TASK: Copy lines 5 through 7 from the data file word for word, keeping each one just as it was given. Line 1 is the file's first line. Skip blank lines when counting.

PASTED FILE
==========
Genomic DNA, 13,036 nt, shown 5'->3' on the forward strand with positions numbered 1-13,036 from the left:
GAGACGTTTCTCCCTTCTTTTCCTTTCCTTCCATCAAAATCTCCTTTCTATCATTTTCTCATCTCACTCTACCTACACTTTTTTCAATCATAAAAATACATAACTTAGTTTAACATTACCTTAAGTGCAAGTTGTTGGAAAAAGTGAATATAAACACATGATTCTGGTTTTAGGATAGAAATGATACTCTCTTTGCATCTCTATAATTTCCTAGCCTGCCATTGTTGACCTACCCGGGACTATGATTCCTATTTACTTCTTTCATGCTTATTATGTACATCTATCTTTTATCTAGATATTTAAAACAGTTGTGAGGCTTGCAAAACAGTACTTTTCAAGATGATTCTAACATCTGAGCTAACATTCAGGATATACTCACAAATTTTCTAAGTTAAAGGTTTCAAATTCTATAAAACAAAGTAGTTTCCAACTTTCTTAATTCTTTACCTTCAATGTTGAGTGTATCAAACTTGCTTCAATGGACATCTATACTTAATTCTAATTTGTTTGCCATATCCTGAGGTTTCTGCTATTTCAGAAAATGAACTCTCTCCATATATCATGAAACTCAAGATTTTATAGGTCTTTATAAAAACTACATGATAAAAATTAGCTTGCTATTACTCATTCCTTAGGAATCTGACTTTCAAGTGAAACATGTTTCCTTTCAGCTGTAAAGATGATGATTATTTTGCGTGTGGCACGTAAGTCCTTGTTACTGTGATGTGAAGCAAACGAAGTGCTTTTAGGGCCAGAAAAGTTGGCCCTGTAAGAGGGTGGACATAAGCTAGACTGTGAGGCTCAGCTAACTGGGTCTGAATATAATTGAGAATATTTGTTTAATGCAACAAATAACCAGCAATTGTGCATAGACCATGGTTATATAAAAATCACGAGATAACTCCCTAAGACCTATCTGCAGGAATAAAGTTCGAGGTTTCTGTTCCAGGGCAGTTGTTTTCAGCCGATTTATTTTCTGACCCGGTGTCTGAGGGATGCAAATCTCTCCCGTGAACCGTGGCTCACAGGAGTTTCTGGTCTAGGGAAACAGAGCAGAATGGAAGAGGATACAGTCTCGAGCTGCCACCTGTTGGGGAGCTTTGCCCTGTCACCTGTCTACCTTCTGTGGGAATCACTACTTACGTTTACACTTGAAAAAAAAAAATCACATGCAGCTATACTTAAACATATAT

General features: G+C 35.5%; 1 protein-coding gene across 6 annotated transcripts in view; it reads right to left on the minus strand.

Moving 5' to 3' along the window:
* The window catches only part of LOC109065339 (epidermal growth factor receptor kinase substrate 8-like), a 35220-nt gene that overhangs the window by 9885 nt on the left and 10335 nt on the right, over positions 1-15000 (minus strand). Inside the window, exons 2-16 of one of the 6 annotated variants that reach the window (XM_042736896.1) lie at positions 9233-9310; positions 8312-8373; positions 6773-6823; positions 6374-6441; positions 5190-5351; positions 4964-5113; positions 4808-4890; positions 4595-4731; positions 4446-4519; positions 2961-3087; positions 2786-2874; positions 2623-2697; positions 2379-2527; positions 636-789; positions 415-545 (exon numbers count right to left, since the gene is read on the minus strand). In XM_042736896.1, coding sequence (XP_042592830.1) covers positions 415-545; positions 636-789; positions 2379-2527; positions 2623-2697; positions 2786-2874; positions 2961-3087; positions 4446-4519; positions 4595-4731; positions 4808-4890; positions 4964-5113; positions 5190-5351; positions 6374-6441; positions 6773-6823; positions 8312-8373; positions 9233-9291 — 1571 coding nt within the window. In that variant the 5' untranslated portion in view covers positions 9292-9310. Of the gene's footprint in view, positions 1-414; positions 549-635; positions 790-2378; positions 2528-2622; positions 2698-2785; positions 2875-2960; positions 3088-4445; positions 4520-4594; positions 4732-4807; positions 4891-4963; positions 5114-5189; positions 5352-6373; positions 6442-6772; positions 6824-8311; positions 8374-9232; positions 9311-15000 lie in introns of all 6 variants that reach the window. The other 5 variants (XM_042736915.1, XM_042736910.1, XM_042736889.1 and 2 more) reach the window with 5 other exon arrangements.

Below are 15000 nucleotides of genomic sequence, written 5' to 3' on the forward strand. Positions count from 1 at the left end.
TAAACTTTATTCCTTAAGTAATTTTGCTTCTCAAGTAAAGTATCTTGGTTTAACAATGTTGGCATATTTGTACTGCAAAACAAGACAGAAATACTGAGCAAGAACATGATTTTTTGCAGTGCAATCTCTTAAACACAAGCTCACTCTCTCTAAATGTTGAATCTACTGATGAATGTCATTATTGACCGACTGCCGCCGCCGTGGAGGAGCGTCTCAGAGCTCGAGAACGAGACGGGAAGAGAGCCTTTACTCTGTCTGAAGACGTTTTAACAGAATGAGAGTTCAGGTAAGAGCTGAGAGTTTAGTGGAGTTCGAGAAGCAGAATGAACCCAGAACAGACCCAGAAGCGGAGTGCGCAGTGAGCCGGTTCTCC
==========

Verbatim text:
* The window catches only part of LOC109065339 (epidermal growth factor receptor kinase substrate 8-like), a 35220-nt gene that overhangs the window by 9885 nt on the left and 10335 nt on the right, over positions 1-15000 (minus strand). Inside the window, exons 2-16 of one of the 6 annotated variants that reach the window (XM_042736896.1) lie at positions 9233-9310; positions 8312-8373; positions 6773-6823; positions 6374-6441; positions 5190-5351; positions 4964-5113; positions 4808-4890; positions 4595-4731; positions 4446-4519; positions 2961-3087; positions 2786-2874; positions 2623-2697; positions 2379-2527; positions 636-789; positions 415-545 (exon numbers count right to left, since the gene is read on the minus strand). In XM_042736896.1, coding sequence (XP_042592830.1) covers positions 415-545; positions 636-789; positions 2379-2527; positions 2623-2697; positions 2786-2874; positions 2961-3087; positions 4446-4519; positions 4595-4731; positions 4808-4890; positions 4964-5113; positions 5190-5351; positions 6374-6441; positions 6773-6823; positions 8312-8373; positions 9233-9291 — 1571 coding nt within the window. In that variant the 5' untranslated portion in view covers positions 9292-9310. Of the gene's footprint in view, positions 1-414; positions 549-635; positions 790-2378; positions 2528-2622; positions 2698-2785; positions 2875-2960; positions 3088-4445; positions 4520-4594; positions 4732-4807; positions 4891-4963; positions 5114-5189; positions 5352-6373; positions 6442-6772; positions 6824-8311; positions 8374-9232; positions 9311-15000 lie in introns of all 6 variants that reach the window. The other 5 variants (XM_042736915.1, XM_042736910.1, XM_042736889.1 and 2 more) reach the window with 5 other exon arrangements.

Below are 15000 nucleotides of genomic sequence, written 5' to 3' on the forward strand. Positions count from 1 at the left end.
TAAACTTTATTCCTTAAGTAATTTTGCTTCTCAAGTAAAGTATCTTGGTTTAACAATGTTGGCATATTTGTACTGCAAAACAAGACAGAAATACTGAGCAAGAACATGATTTTTTGCAGTGCAATCTCTTAAACACAAGCTCACTCTCTCTAAATGTTGAATCTACTGATGAATGTCATTATTGACCGACTGCCGCCGCCGTGGAGGAGCGTCTCAGAGCTCGAGAACGAGACGGGAAGAGAGCCTTTACTCTGTCTGAAGACGTTTTAACAGAATGAGAGTTCAGGTAAGAGCTGAGAGTTTAGTGGAGTTCGAGAAGCAGAATGAACCCAGAACAGACCCAGAAGCGGAGTGCGCAGTGAGCCGGTTCTCC